On average, visitors went to 4.3 different casinos during their stay but only gambled at 2.2 in 2022. A year earlier, they visited 5.7 different places and played at 3.2 locations.

According to the data, the average amount of time spent gambling was 2.6 hours, down from three hours in 2021. But the overall gaming budget among gamblers was $761.22, up significantly from the pre-pandemic figure of $591 in 2019. In 2017, the average spend was $541.

Bagger said surveyors specifically asked visitors for their gambling budget, not how much they wagered, figuring they would get more truthful answers.

Nasim Binesh, assistant professor at the University of Florida’s Department of Tourism, Hospitality and Event Management, said post-pandemic spending has increased.

“Overall, while the percentage of visitors who gambled during their stay remained relatively stable, the pandemic seems to have influenced their gambling behavior, resulting in higher gambling budgets and shorter hours spent gambling per day,” she said. “The report confirms that Las Vegas has shown a strong recovery after the COVID-19 pandemic.”

Baccarat play growing

Binesh cross-referenced a Nevada Gaming Control Board report showing baccarat is growing in popularity for Nevada visitors while traditional table games such as blackjack are declining.

“We also see a decline in craps as a money-maker and the increase in revenue and unit share of other games like roulette, mini-baccarat, three-card poker and pai gow poker,” she said.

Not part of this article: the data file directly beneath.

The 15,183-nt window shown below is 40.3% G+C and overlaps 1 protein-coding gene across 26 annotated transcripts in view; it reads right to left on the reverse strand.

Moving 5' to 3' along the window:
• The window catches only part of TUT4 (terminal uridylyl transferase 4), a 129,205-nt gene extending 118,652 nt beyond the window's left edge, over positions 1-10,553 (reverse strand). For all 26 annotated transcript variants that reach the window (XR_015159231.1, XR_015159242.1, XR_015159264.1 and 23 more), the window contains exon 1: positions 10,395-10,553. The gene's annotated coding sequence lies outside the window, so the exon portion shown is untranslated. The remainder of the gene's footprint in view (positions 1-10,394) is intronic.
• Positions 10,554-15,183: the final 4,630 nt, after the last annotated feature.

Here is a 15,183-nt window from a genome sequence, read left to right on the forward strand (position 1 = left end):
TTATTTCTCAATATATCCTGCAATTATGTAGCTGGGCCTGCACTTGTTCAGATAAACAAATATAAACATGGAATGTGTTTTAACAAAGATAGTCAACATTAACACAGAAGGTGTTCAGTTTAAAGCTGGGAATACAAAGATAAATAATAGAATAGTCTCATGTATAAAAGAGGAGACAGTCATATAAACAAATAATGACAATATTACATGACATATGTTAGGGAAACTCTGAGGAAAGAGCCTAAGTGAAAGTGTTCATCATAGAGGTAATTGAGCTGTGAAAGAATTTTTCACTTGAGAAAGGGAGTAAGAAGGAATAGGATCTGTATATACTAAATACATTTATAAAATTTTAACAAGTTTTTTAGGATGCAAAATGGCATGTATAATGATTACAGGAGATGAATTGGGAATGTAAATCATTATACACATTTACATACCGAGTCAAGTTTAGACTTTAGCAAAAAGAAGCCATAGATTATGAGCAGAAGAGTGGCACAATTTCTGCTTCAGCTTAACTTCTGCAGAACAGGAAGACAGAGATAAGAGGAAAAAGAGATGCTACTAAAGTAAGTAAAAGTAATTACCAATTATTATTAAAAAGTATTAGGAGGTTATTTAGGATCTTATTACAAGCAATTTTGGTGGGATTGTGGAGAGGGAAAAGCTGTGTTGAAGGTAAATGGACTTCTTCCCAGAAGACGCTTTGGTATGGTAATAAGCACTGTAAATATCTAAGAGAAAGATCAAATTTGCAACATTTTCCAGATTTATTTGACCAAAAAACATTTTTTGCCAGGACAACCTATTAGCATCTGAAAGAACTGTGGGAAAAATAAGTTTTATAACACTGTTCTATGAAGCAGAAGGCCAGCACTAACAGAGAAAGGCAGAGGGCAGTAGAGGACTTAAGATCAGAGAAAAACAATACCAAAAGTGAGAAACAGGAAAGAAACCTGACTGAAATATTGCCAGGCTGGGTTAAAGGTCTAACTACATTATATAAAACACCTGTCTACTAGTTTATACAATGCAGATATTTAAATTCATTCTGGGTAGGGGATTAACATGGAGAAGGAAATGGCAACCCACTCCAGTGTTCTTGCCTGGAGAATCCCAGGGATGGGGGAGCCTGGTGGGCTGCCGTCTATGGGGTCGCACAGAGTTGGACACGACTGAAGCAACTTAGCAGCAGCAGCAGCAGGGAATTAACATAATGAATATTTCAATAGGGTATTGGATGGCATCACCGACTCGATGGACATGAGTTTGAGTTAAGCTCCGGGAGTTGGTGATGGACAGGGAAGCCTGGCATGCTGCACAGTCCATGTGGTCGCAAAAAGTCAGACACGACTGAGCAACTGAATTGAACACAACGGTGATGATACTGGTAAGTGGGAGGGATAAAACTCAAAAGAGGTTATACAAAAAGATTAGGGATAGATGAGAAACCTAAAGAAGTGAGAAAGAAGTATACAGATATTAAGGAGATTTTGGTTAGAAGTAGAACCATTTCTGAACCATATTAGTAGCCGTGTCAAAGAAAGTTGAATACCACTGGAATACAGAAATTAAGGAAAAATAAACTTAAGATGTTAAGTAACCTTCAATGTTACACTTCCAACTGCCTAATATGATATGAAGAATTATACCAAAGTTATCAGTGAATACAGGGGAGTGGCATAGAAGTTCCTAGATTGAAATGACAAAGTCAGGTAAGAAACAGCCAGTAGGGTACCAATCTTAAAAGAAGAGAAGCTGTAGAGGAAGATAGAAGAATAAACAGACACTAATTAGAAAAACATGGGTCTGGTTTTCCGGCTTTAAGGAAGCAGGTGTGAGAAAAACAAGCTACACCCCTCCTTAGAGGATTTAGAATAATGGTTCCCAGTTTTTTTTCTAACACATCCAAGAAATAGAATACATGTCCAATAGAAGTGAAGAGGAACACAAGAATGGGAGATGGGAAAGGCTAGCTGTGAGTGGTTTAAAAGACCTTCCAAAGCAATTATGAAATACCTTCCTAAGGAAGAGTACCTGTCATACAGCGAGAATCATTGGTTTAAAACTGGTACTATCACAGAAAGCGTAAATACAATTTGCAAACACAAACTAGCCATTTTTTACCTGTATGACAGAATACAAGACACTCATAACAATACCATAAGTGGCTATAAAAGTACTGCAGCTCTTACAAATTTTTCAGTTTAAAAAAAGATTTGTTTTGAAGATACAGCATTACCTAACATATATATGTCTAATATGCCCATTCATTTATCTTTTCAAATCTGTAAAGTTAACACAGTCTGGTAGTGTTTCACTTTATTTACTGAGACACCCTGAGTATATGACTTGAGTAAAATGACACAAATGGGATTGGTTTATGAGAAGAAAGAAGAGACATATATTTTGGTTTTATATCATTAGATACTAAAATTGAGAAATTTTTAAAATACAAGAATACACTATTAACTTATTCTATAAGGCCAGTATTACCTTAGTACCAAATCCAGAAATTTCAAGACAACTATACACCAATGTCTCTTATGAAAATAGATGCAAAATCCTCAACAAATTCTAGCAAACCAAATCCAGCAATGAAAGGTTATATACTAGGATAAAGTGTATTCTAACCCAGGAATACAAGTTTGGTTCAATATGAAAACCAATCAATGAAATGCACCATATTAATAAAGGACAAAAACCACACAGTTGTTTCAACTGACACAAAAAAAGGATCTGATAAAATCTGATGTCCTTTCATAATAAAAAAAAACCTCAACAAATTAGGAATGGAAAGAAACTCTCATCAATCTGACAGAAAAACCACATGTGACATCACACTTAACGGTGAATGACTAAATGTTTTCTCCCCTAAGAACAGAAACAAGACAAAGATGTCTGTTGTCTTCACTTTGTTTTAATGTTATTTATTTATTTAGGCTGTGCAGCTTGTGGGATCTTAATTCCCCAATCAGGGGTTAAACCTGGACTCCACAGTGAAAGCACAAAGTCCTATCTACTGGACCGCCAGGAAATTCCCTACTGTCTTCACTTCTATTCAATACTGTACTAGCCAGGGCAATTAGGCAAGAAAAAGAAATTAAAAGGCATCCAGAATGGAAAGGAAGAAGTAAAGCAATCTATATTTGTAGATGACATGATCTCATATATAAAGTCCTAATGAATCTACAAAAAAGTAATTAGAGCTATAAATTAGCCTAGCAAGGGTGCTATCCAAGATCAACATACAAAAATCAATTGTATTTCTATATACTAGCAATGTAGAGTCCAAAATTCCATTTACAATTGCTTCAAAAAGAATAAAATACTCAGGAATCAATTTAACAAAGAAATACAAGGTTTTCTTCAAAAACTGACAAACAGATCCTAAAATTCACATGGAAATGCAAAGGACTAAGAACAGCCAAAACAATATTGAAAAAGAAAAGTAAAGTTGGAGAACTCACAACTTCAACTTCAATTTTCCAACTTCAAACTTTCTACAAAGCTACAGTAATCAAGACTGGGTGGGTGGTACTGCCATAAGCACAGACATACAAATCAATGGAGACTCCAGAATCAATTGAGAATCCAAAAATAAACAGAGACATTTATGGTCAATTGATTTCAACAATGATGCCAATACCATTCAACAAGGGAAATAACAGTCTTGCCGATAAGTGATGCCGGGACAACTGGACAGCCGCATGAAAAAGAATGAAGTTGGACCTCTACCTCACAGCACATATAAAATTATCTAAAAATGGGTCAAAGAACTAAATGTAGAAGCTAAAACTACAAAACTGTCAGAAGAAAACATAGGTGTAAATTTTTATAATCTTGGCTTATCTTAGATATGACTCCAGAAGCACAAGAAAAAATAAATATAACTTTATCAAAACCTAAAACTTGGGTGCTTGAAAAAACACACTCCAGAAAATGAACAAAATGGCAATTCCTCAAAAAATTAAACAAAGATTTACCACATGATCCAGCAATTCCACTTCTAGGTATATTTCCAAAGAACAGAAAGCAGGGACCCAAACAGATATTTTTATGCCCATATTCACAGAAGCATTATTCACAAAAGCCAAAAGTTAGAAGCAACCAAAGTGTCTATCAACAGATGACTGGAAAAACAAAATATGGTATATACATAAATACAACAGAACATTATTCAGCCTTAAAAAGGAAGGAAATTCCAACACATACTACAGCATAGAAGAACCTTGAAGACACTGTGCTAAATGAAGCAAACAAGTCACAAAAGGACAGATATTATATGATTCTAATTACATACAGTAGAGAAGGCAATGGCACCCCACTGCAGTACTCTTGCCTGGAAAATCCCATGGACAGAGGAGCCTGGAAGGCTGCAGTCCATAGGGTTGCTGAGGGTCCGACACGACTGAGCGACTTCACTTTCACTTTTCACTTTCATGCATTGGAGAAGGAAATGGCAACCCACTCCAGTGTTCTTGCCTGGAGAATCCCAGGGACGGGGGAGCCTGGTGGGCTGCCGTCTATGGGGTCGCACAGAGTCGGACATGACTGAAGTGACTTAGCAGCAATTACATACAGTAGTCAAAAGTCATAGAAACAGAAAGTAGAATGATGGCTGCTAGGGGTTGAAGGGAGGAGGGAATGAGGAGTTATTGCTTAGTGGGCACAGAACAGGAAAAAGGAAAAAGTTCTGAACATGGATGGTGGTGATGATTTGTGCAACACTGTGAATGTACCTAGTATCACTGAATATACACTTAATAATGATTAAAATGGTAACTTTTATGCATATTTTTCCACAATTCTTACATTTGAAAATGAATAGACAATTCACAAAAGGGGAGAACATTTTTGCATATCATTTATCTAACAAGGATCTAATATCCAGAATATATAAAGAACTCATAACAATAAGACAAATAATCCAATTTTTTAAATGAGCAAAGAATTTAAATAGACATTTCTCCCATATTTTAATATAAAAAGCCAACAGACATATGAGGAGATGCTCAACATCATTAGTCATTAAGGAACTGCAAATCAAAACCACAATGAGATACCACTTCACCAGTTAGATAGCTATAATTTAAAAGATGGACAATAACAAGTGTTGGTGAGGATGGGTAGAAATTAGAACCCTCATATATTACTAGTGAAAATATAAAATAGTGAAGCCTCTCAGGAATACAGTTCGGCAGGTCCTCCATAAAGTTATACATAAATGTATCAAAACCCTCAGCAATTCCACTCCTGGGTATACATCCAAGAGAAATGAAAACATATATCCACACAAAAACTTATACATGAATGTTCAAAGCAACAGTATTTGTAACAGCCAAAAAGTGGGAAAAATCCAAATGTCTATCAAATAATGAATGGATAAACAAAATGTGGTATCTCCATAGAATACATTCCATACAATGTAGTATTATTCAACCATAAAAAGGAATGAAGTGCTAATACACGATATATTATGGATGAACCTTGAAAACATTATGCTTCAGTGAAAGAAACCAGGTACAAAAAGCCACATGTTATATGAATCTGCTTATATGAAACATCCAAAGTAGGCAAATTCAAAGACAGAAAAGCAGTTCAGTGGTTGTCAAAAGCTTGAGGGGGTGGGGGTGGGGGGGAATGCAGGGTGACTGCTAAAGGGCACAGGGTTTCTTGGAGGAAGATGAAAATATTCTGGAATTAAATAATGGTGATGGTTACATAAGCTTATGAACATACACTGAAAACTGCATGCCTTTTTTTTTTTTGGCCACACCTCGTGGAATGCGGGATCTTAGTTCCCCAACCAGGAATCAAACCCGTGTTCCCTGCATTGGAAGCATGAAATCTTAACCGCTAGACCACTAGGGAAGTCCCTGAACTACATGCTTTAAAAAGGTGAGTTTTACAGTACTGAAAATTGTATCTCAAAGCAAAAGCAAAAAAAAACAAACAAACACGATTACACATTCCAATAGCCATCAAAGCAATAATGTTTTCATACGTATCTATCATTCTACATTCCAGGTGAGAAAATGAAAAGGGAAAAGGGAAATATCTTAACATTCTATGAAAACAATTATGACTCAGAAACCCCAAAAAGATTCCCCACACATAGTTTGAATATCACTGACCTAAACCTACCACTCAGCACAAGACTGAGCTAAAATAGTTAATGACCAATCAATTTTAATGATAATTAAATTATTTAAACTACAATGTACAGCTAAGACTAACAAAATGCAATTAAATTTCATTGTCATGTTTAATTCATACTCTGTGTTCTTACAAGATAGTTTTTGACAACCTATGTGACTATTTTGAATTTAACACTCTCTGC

“It is important to note that these changes have not occurred overnight. The decline of blackjack and craps has been happening gradually, while baccarat’s spectacular increase has been more recent,” she said.

Binesh also noted a major change in entertainment spending. In 2021, the average spend was $177.21 on shows and entertainment. By 2022, that figure ballooned to an average $309.76.

“This suggests that visitors were willing to spend more money on entertainment after the pandemic, which could be due to pent-up demand for activities after a period of travel restrictions and lockdowns,” she said.

“While the overall spending on entertainment categories such as shows, entertainment and sporting events have not yet returned to pre-pandemic levels, we see that the entertainment spending has grown at a faster rate compared to gambling spending.”

Belarmino pointed to the report showing an increasing number of visitors include at least one person under the age of 21. In 2022, about 16 percent of a visiting party included a person under 21 compared with 2017, when it was 8 percent.

“The years 2021 and 2022 have seen more underage visitors, which is not surprising based on visual evidence,” she said. “This may be due to an increase in travel to Las Vegas during Thanksgiving and Christmas as well as shifts in societal norms regarding gaming. The legalization of sports betting around the country may have contributed to this.”

Bussmann expects Las Vegas will continue to change to adapt to some of the trends in visitor demographics.

“While the visitor continues to change, Las Vegas continues to adapt as the gaming industry has in delivering a product in a post-pandemic world that continues to appeal to the customer coming to our city,” he said.

Contact Richard N. Velotta at rvelotta@reviewjournal.com or 702-477-3893. Follow @RickVelotta on Twitter